A few years ago I heard a remark about British landscape. It’s gentle, he said, which is what makes it pleasant. The lowland is certainly that, vast farming areas from north to south with patchwork fields and hedgerows. Drive down the M6 for example and for much of the time it surrounds you. Walking is better, and many of us find that countryside quite easily or perhaps at local nature reserves. I went out on a mild Boxing Day a few years ago, like it was spring, and people were everywhere. It’s a British tradition.
The South Downs are gentle and so too the Fens, Lincolnshire Wolds, Cotswolds, coastal parts like Pembrokeshire, Devon, Cornwall, and the Lleyn Peninsula. There are bigger places too with peaks and hills and crags which is what I particularly love and photograph. Scotland most notably as the biggest mountain area with the highest summits. It’s also the most beautiful landscape in my opinion, like the Lake District but bigger. The Lakes are deservedly famous and recently obtained World Heritage status, attracting millions of visitors including many from overseas. In the middle of summer it’s not unusual to see American or Japanese visitors at Ambleside, Grasmere or Rydal, possibly seeking Wordsworth or Beatrix Potter attractions.
I like big mountains not only for photographs but also for philosophical reasons. I read and sometimes write about people like Edward Abbey, Nan Shepherd, Robert Macfarlane, Thoreau, John Muir and others. “We simply need wild country available to us” said conservationist Wallace Stegner “even if we never do more than drive to its edge and look in. For it can be a means of reassuring ourselves of our sanity as creatures, a part of the geography of hope.” That sums up much of my feeling.
Wales has Snowdon, highest in England and Wales and the most visited British mountain; partly because of the railway. I spent more than thirty years exploring the Lakes and for the last ten years I’ve gravitated towards (and now prefer) Snowdonia. I published some Peak District photographs on the internet and an American said to me “love your photographs, I really hope to go there some day.” I was surprised she said that thinking surely, you would aspire to the Lakes or Scotland for a long haul visit?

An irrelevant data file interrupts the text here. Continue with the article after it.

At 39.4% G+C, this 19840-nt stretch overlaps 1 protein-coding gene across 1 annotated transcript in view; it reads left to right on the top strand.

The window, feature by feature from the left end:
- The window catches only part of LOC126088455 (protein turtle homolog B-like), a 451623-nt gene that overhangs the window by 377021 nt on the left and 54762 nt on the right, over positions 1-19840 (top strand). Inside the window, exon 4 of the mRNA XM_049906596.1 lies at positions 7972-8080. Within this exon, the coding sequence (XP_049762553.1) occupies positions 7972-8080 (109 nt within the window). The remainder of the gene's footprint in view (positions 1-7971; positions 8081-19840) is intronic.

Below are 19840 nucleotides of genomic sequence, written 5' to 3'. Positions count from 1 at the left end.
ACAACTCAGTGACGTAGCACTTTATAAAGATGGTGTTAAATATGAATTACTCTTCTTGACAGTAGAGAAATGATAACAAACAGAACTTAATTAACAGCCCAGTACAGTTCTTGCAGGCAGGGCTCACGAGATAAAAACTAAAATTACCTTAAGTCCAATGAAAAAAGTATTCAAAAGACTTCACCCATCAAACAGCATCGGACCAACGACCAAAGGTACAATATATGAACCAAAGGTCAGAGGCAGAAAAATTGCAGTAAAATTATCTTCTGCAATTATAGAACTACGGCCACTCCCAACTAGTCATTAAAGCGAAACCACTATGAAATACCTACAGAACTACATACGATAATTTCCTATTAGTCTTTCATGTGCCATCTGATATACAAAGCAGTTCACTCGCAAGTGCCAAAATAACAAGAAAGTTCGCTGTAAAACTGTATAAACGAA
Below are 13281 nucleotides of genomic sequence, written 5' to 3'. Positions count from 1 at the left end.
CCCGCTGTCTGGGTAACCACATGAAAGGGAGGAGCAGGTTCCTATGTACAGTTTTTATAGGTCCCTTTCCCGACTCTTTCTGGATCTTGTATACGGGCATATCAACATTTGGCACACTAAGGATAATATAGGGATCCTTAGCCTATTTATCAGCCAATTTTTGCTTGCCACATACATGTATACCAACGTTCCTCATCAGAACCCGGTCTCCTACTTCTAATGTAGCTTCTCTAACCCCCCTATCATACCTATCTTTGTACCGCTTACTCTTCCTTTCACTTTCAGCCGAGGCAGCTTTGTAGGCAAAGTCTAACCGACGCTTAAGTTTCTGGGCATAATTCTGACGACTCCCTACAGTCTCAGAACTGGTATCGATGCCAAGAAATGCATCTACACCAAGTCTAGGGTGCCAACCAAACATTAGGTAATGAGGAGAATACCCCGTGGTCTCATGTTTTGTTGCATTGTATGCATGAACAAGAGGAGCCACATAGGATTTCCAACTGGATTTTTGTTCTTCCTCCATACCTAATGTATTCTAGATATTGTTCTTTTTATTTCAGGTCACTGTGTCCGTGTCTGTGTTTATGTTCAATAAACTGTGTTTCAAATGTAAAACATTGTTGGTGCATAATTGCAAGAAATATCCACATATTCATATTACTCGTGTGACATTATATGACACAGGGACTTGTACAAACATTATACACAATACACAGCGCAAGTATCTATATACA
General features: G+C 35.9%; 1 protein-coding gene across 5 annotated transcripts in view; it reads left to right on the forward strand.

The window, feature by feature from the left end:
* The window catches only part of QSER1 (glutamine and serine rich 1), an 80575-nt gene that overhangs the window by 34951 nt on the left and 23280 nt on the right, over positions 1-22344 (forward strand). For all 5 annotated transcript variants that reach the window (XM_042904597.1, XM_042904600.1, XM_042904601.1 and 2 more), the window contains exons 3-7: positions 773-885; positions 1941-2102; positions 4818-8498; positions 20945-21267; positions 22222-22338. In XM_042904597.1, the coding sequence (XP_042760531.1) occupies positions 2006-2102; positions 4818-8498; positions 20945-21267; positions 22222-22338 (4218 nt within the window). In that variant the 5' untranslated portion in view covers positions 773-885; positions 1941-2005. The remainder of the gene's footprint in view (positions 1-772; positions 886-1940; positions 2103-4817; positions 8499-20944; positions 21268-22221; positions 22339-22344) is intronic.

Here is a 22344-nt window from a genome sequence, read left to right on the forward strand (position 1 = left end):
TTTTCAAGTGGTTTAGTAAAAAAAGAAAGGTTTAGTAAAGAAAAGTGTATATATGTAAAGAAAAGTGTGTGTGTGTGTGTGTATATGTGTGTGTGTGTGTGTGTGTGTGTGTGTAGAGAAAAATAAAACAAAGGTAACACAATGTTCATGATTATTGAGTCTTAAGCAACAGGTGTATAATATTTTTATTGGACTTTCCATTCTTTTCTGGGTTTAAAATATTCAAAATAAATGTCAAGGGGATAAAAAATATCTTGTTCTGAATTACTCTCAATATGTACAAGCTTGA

There are British landscapes to suit all tastes concentrated in what is (remarkably) such a small island. Historic too, with Celtic, Gaelic and Arthurian stories to excite the imagination. I have yet to read the Mabinogion for example, but it’s partly based in the Welsh mountains. Wordsworth of course hiked the Lake District fells and his poetry and ideas encouraged the emerging interest in hill walking. The Victorians used to fear the hills.
Then there’s the British seasons. Late summer brings purple heather to upland areas, notably in the Peak District. I write this as we pass the autumn equinox, thinking where I might enjoy and photograph the colours for the coming weeks. Although I might add, it doesn’t have to be a big place. I was astonished at the vivid yellow, orange and red in a group of local trees two years ago. The summer had been wet and mild, the reason for exceptional colours, and the day was bright and sunny.
Winter follows soon and one of my best walks ever was in snowy 2013, camping at Buttermere, minus five at night and zero in the day. I walked above the valley climbing to Red Pike, High Stile, High Crag and Fleetwith Pike. I came down in darkness, as I often have, with good photographs to capture the day.